The answer came a few days later while shopping with my daughter Michelle. We had just exited the Brazilian Connection Store and I opened the passenger’s door on the right to get into the car. It was then I noticed an idling pick-up waiting to pull into the space adjacent to ours. But he didn’t stick his nose into the spot, as I’d done; rather, he stayed completely out of the parking space until I shut my door. “That’s the answer!” my mind shouted.
I remember when my husband and I first moved to Brazil wanting to back away a few inches when people would approach us to talk. They stood uncomfortably close, but thirty-two years later the close proximity feels normal. And, on our visits back to the USA we have been baffled by all the “I’m sorrys” we hear as we push shopping carts up and down store aisles not feeling we’d been offended in any way. But now I knew I’d had an epiphany. What had happened on the parking lot was an invasion of that gray-haired lady’s personal space—that invisible number of cubic feet (or inches) of space that surrounds each person like a bubble—and my proximity had punctured her bubble leaving her feeling vulnerable and violated.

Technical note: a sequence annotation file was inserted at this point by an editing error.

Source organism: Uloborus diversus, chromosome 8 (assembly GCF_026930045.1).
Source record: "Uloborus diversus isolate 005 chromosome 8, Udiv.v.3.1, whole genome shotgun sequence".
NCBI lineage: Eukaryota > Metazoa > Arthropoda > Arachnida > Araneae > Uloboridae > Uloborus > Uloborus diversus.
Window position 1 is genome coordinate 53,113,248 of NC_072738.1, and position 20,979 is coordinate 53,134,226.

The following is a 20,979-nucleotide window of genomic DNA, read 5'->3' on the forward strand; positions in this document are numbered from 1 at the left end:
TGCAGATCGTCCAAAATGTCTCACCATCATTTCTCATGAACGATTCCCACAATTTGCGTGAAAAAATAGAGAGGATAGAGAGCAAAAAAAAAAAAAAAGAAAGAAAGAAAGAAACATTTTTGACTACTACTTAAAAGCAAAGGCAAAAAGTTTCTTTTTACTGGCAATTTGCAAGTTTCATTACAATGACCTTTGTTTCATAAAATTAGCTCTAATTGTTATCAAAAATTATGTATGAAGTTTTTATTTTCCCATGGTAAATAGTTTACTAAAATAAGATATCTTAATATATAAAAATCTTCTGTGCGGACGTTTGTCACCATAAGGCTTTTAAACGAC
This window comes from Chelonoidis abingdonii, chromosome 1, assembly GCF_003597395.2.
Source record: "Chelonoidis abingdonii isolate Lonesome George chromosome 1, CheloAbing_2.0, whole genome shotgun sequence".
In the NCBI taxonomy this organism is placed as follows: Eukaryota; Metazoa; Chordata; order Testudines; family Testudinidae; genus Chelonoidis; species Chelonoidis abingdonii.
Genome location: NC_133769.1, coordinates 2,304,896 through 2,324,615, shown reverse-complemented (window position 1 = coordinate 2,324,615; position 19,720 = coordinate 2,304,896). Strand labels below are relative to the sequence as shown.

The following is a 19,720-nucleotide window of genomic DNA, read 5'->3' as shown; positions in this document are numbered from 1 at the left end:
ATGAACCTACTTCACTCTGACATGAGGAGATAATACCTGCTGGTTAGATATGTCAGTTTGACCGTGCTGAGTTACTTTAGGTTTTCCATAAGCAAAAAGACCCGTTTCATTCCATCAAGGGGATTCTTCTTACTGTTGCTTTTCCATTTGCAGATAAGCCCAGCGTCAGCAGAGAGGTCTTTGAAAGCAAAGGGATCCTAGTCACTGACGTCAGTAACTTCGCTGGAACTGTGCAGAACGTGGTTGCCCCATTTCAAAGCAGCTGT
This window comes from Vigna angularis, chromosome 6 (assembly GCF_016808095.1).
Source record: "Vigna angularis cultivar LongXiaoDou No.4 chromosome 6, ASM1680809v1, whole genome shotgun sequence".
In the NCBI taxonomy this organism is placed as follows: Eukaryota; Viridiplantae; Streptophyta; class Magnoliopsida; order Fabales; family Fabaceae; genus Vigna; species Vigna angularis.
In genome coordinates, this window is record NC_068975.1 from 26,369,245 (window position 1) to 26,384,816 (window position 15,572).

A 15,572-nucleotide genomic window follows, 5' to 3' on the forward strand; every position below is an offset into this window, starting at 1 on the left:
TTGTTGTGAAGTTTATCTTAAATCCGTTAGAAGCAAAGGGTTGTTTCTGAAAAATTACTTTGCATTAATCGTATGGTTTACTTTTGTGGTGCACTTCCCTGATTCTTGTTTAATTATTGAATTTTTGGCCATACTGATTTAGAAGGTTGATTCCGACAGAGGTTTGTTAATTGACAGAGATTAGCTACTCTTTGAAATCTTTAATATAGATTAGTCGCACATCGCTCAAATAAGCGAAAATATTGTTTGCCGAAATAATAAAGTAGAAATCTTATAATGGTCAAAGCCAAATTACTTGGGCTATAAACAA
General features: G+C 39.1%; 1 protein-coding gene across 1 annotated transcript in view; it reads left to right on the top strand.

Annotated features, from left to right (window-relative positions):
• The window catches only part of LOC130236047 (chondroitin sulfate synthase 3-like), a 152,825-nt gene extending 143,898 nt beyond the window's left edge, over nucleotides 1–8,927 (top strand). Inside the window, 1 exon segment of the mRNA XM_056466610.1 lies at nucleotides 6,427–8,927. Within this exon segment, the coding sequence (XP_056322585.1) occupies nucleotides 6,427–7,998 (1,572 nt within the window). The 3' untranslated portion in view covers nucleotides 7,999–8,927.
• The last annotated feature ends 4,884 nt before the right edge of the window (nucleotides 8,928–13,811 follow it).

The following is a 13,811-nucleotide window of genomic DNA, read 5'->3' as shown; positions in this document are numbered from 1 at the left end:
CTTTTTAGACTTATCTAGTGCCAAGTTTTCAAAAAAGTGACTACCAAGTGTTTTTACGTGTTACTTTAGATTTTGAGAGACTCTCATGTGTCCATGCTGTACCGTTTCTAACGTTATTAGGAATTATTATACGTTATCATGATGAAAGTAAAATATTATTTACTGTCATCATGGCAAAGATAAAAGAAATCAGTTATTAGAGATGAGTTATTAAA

But there’s an ironic twist to the space question. Like I said, when conversing, Brazilians stand closer to each other than Americans do, yet in most parts of Brazil, when visitors announce their arrival at someone’s house, they will not even knock on the front door. The visitor will stand back three or more feet and clap his or her hands, or in most cases, stand outside the fenced-in yard. Imagine then, how strange it feels, when a Brazilian is transported to the USA, and upon answering a knock on the door, finds someone standing close enough to kiss! Yes, in America one can stand close to the door and no one objects, but can not get too close in grocery stores (or in parking lots?). And why can Brazilians stand close to each other when conversing or shopping, but not dare stand close to your front door? Someone has said that culture is neither wrong nor right; it’s just different—and not necessarily logical.